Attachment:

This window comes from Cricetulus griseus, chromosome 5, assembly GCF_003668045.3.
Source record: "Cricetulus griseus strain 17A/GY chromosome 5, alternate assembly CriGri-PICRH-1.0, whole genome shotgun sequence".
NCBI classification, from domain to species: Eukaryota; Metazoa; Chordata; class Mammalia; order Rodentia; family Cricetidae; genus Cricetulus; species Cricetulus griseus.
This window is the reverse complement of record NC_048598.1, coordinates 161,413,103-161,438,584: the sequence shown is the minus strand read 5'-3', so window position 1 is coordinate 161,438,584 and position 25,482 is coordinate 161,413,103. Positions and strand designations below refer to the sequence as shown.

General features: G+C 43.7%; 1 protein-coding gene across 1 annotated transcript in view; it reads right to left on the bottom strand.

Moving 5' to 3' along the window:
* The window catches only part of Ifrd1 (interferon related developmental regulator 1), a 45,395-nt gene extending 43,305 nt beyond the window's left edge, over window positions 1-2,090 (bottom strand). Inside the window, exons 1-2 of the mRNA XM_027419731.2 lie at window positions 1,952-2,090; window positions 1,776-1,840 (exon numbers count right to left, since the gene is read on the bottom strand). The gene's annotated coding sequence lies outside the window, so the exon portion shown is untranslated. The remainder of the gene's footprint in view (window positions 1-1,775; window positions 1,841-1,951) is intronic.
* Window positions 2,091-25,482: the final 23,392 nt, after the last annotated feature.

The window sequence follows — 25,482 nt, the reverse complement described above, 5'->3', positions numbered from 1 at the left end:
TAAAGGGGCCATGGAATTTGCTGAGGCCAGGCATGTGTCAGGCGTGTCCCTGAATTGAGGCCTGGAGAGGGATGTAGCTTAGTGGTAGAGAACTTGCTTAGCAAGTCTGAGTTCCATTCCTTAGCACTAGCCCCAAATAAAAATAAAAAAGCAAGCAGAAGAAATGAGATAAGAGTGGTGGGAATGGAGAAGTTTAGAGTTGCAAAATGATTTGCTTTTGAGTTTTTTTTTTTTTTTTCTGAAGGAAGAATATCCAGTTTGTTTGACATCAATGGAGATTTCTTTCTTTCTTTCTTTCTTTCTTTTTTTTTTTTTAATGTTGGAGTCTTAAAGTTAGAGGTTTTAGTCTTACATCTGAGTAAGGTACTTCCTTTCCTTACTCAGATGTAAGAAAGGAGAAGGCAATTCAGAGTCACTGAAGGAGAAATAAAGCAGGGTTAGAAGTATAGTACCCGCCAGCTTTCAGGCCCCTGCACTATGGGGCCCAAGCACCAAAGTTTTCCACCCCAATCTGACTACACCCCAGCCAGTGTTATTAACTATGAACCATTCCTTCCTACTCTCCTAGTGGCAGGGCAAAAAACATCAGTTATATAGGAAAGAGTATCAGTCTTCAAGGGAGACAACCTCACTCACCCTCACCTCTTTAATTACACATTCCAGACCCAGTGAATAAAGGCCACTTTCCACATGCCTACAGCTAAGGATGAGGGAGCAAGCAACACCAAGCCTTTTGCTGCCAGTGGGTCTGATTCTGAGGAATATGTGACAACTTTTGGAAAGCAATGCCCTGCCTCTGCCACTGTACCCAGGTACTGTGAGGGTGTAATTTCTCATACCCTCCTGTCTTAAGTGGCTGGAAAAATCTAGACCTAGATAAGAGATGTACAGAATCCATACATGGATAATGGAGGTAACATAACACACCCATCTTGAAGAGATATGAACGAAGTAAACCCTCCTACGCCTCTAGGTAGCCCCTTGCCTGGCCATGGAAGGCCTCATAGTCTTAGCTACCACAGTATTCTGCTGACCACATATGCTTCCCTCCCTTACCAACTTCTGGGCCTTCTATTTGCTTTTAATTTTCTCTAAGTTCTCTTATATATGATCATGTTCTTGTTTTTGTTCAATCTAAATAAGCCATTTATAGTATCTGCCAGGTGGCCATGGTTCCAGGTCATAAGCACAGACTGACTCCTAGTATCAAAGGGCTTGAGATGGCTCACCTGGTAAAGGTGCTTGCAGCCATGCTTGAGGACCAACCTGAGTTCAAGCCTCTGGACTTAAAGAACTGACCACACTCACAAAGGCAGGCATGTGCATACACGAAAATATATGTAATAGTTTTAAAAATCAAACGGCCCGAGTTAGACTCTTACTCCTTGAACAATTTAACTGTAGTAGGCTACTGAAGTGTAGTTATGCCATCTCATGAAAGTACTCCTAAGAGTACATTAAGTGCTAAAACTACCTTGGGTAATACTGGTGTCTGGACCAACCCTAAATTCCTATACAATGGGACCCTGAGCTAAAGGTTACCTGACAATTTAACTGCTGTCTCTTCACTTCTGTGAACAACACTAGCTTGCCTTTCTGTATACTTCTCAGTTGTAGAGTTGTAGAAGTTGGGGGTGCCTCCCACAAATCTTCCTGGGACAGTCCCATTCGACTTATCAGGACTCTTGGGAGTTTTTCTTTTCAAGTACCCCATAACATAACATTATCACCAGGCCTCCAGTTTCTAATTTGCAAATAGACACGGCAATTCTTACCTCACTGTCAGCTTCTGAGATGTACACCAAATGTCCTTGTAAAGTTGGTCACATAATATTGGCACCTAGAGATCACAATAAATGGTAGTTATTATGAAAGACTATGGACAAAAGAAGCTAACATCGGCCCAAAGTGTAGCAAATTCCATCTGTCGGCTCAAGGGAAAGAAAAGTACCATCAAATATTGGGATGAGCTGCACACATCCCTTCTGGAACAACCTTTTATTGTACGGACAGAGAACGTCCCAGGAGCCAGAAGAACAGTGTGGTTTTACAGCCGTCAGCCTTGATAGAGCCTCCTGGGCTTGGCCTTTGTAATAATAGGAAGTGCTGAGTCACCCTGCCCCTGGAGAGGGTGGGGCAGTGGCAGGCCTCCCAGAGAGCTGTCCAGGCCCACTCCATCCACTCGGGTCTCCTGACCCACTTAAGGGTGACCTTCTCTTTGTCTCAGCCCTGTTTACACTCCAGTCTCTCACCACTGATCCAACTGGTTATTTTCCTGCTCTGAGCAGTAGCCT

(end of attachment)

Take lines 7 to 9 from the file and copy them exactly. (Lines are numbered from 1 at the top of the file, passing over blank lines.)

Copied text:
* The window catches only part of Ifrd1 (interferon related developmental regulator 1), a 45,395-nt gene extending 43,305 nt beyond the window's left edge, over window positions 1-2,090 (bottom strand). Inside the window, exons 1-2 of the mRNA XM_027419731.2 lie at window positions 1,952-2,090; window positions 1,776-1,840 (exon numbers count right to left, since the gene is read on the bottom strand). The gene's annotated coding sequence lies outside the window, so the exon portion shown is untranslated. The remainder of the gene's footprint in view (window positions 1-1,775; window positions 1,841-1,951) is intronic.
* Window positions 2,091-25,482: the final 23,392 nt, after the last annotated feature.

The window sequence follows — 25,482 nt, the reverse complement described above, 5'->3', positions numbered from 1 at the left end: